, is therefore an additional mechanism for quality control in a subpopulation of maturing erythroblasts. During anemic stress, when rapid mobilization of erythroblasts is required, stimulation of EPO production by the hypoxic stimulus in kidneys 12
, enhances survival signaling in all erythroblast populations, leading to formation of additional erythrocytes.
Our results show that targeting erythroblast apoptosis downstream of EPO signaling may be a viable strategy to prevent severe anemia in response to an acute anemic stress. Certain aspects of Nix-mediated erythroblast apoptosis are conducive to its therapeutic targeting to promote erythroblast survival: 1. It is an inducible pro-apoptotic protein, which is expressed in a highly regulated fashion during the erythroblast developmental sequence 37
. 2. Nix
ablation decreases apoptosis in basophilic and chromophilic erythroblasts 19
, which are the predominant population of cells upregulated in wild type mice in response to an acute anemic stress in the spleen (see and ). 3. Importantly targeting Nix does not impact the white blood cell compartment or hematopoietic stem cell population 19
, which suggests minimal potential for this approach to create undesirable hematopoietic side-effects.
Rapid and complete reconstitution of the erythrocyte compartment after PHZ induced anemia in Nix
null mice, suggests enhanced erythroblast survival as the primary mechanism uncovered by Nix
ablation. Indeed, in mice with enhanced erythroblast apoptosis, such as Lyn null mice 39
, with resultant impairment in STAT5/Bcl-xl mediated survival signaling, PHZ treatment did not result in accelerated recovery from anemia, despite stimulation of extramedullary hematopoiesis. Importantly, survival signaling through a functional EPO receptor (mediated via STAT5 activation) was necessary for recovery from PHZ induced anemic stress 40
. Based on our studies, we postulate that EPO induced Bcl-xl, antagonizes the proapoptotic action of Nix to promote erythroblast survival, both in the basal state 19
and during stress. PHZ induces hemolysis by causing oxidative damage to the erythrocyte membrane 41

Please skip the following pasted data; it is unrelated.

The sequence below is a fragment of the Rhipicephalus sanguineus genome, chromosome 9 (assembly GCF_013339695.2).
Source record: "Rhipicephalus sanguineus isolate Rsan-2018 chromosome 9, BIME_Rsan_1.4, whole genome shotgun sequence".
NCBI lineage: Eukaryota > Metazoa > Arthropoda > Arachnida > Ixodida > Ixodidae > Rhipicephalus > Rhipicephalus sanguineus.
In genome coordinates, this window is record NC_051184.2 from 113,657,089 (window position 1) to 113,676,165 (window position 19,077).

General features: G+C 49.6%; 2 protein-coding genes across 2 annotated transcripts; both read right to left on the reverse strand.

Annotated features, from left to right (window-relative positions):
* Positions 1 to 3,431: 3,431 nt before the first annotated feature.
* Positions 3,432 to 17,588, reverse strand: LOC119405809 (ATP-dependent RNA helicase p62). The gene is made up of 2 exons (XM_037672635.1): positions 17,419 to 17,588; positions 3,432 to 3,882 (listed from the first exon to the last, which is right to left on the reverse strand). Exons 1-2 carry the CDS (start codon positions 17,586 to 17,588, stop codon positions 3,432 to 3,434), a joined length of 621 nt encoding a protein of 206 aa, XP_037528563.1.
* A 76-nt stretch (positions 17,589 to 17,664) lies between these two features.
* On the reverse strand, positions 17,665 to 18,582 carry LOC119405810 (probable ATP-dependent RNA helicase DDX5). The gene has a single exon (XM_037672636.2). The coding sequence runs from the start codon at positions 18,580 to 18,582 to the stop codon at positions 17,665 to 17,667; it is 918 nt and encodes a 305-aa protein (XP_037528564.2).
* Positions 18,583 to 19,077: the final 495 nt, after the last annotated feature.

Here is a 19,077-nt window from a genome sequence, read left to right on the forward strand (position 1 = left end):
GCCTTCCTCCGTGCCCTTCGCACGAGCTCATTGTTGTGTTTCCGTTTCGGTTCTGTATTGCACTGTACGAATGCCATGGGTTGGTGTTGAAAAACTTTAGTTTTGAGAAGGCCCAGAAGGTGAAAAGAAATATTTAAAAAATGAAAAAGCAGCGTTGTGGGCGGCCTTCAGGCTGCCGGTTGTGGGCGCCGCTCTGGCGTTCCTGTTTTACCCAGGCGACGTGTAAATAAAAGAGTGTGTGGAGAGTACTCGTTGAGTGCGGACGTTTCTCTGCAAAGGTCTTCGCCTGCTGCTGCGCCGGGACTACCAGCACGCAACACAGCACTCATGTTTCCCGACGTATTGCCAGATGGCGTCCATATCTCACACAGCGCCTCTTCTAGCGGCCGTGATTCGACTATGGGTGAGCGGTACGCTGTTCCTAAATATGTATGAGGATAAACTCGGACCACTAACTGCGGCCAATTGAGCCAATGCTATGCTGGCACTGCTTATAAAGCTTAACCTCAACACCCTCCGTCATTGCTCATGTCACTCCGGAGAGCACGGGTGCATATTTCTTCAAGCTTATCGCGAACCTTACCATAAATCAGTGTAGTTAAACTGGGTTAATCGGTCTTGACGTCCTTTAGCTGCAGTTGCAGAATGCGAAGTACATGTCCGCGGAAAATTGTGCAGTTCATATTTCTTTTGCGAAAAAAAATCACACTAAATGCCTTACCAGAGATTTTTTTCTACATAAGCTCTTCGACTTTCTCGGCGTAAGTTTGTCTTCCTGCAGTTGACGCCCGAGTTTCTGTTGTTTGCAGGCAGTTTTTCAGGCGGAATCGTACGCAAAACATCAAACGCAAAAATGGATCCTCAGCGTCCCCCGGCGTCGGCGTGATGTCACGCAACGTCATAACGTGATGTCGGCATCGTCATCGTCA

. Therefore, if the major role for Nix was in mitochondrial clearance from maturing reticulocytes with increased oxidative stress, as postulated by Sandoval et al 30
, the response to PHZ treatment would be exactly opposite to what we observed, with much poorer recovery from anemia. Indeed, in p45NF-E2
null mice, with analogously elevated levels of reactive oxygen species in erythrocytes, PHZ treatment provoked a markedly increased severity of anemia 26
There are aspects of this work that suggest major challenges to implementing anti-apoptosis therapy for anemia. The normal hematocrit of unstressed Nix
null mice does not wholly reflect increased erythroblast production indicated by a reticulocyte count that is five-fold higher than normal. This is likely secondary to increased erythrocyte turn-over supported by the observation of morphologic changes in circulating erythrocytes (), increased osmotic fragility () and decreased life span of circulating red blood cells 30
. A similar phenomenon has been observed in polycythemic mice (induced by transgenically elevated circulating levels of EPO 42
); after EPO treatment, with anemia, and after Friend virus infection in mice 32,43
, as well as in human polycythemia vera 44
and a subset of patients having myelofibrosis with myeloid metaplasia, i.e. “spent polycythemia” 45-47
. In each of these conditions, an abbreviated erythrocyte life span is associated with increased activity of EPO or one of its downstream effectors, just as in Nix
null mice the stimulus for erythropoiesis is disinhibition of EPO-mediated cell survival signaling in erythroblasts.
The preponderance of evidence supports an important role for Nix as a key regulator of splenic erythroblast maturation. Since Nix gene ablation accelerated recovery from PHZ-induced anemia in mice, it is interesting to consider how erythroblast-specific apoptosis inhibition might prove useful to enhance rapid mobilization of erythroblast reserves, in the treatment of anemia.